The Hydrogen Corridor Construction and Development Plan in the Yangtze River Delta Region or the “H2 Corridor”, developed by the China Society of Automotive Engineers (China SEA), under the guidance of the Yangtze River Delta Regional Corporation Office has been released.

The plan focuses on the balanced development of Hstations and associated infrastructure with fuel cell commercial vehicles integrations the region’s existing Hresources.

“Collaborative development of the hydrogen corridor with joint efforts to connect cities in the Yangtze River Delta Region will be an effective approach to overcome the challenges facing the hydrogen infrastructure development, and boost [China’s] FCV technological advancement and industrial innovation,” said Ms. Wang Ju, Deputy Secretary-General of China SAE.

The hydrogen plan is an essential part of the development strategy by the Chinese government to build fuel cell clusters and hydrogen highways.

The plan has received full support from the Science and Technology commission of Shanghai Municipality (STCSM), Nantong Government, Rugao Government, and other government authorities.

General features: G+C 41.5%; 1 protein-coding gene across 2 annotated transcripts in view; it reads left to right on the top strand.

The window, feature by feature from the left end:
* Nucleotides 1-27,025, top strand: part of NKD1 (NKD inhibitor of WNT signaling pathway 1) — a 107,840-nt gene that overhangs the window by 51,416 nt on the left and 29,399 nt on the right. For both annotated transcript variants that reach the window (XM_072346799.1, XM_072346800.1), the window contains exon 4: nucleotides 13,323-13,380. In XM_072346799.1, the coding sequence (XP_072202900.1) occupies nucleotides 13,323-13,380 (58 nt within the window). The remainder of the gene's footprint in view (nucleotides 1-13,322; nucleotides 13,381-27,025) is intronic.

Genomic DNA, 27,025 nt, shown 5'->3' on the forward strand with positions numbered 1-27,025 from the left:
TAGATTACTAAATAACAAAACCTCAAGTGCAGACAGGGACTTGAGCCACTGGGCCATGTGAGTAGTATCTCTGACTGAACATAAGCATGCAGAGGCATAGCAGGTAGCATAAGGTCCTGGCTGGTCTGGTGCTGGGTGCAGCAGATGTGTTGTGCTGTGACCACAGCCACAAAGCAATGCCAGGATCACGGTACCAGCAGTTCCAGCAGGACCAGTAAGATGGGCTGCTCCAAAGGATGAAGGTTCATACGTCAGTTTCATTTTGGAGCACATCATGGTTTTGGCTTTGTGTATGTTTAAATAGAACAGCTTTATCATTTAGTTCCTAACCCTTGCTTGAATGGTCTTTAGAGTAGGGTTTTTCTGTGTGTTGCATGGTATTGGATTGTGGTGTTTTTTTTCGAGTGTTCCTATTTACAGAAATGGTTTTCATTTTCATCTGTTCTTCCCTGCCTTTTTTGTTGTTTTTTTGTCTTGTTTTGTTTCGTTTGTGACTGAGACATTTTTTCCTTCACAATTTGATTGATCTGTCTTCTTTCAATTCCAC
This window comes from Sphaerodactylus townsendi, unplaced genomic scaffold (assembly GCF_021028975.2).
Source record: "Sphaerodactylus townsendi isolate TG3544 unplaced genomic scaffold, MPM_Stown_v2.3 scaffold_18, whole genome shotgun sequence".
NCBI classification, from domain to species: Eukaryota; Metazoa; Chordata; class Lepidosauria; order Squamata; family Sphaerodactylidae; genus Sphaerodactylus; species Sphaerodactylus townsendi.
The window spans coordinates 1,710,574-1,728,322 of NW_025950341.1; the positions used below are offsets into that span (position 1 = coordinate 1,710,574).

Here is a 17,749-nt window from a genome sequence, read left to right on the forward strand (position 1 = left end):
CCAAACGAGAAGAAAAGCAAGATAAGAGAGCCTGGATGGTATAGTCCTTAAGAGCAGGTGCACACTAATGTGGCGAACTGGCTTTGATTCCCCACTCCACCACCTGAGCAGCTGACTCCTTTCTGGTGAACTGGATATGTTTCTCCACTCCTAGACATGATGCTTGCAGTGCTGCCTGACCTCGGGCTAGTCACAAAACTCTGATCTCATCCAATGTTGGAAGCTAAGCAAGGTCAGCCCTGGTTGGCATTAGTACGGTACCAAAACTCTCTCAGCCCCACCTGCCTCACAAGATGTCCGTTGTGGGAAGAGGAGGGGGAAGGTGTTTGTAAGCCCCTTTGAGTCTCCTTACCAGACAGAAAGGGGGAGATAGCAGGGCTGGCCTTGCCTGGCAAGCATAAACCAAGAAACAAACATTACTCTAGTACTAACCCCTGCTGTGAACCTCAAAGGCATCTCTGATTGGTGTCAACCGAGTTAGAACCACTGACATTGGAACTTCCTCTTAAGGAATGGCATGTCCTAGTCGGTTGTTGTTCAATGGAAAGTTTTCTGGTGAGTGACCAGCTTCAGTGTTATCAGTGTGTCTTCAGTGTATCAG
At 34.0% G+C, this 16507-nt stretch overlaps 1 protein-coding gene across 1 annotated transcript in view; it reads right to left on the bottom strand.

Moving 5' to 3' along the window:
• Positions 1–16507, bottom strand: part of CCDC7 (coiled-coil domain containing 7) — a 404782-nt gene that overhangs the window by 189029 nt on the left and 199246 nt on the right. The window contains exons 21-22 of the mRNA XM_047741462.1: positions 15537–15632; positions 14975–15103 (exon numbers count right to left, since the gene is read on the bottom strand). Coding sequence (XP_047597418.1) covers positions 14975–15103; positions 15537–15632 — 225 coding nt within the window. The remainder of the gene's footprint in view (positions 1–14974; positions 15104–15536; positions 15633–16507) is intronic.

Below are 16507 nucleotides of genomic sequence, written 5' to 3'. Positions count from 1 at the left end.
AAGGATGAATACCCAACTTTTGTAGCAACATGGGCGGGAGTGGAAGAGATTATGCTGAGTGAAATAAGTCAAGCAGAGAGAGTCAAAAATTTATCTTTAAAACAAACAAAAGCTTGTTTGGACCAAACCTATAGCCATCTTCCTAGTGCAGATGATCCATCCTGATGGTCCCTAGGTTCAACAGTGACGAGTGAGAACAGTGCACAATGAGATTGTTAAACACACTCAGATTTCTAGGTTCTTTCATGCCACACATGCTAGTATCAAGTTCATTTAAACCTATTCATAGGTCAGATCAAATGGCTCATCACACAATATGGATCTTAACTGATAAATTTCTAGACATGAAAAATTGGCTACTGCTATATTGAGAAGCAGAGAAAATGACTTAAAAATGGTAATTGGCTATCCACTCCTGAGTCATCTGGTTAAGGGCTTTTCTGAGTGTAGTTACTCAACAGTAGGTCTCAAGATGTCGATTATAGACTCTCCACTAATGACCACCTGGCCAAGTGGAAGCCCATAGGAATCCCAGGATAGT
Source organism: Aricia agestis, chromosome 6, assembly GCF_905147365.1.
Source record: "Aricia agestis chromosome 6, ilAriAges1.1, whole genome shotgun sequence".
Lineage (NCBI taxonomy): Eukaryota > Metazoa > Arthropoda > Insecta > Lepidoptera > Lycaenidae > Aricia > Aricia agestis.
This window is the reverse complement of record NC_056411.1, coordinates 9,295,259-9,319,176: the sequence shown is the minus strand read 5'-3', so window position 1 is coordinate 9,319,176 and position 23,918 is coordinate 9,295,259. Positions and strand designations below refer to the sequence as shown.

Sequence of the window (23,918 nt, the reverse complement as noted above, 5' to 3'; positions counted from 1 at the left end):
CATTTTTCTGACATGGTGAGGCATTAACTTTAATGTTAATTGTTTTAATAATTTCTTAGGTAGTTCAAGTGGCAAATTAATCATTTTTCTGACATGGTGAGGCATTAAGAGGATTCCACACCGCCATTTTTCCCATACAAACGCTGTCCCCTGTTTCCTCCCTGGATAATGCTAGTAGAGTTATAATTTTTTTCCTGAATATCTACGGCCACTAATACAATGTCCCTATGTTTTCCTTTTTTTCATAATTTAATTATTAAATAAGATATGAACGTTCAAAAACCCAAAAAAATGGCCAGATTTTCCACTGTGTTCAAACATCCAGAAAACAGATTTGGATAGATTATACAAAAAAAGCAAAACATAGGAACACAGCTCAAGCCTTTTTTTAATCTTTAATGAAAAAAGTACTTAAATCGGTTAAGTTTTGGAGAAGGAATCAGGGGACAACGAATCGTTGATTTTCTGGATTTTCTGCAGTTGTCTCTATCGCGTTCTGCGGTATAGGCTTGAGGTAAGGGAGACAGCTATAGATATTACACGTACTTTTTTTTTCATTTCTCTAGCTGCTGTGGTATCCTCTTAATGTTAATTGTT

September 2017 saw STCSM release China’s first Hydrogen Fuel Cell Vehicle Development Plan, aiming to build five to ten hydrogen refuelling stations in Shanghai by 2020.

The city is poised to be the starting point of the ‘H2 Corridor’ plan released by China SAE. The plan outlines three stages of development:

2019 – 2021 (short term)

Hstation development to connect Shanghai with core demonstration cities in the region by four Hhighways. Based on the existing Hinfrastructure, it will focus on the development of influential fuel cell clusters to form the framework of industrial belts. 

2022 – 2025 (medium term)

Scale up Hindustrial belts to extensive Hinfrastructure networks with increasing densities, including at least ten Hhighways

2026 – 2030 (long term)

Leverage Hnetwork to all-encompassing Hdevelopment in the region and extend H2 corridor to the north and west. 

Regional, national and international collaboration is becoming a major trend in China’s fuel cell vehicle development, represented by the Yangtze River Delta Region striving to be a global leader in the integrated Heconomy development.

The region currently has six Hrefuelling stations in operation, and in Shanghai alone, a fleet of 500 fuel cell delivery vehicles are serving over ten logistics companies.

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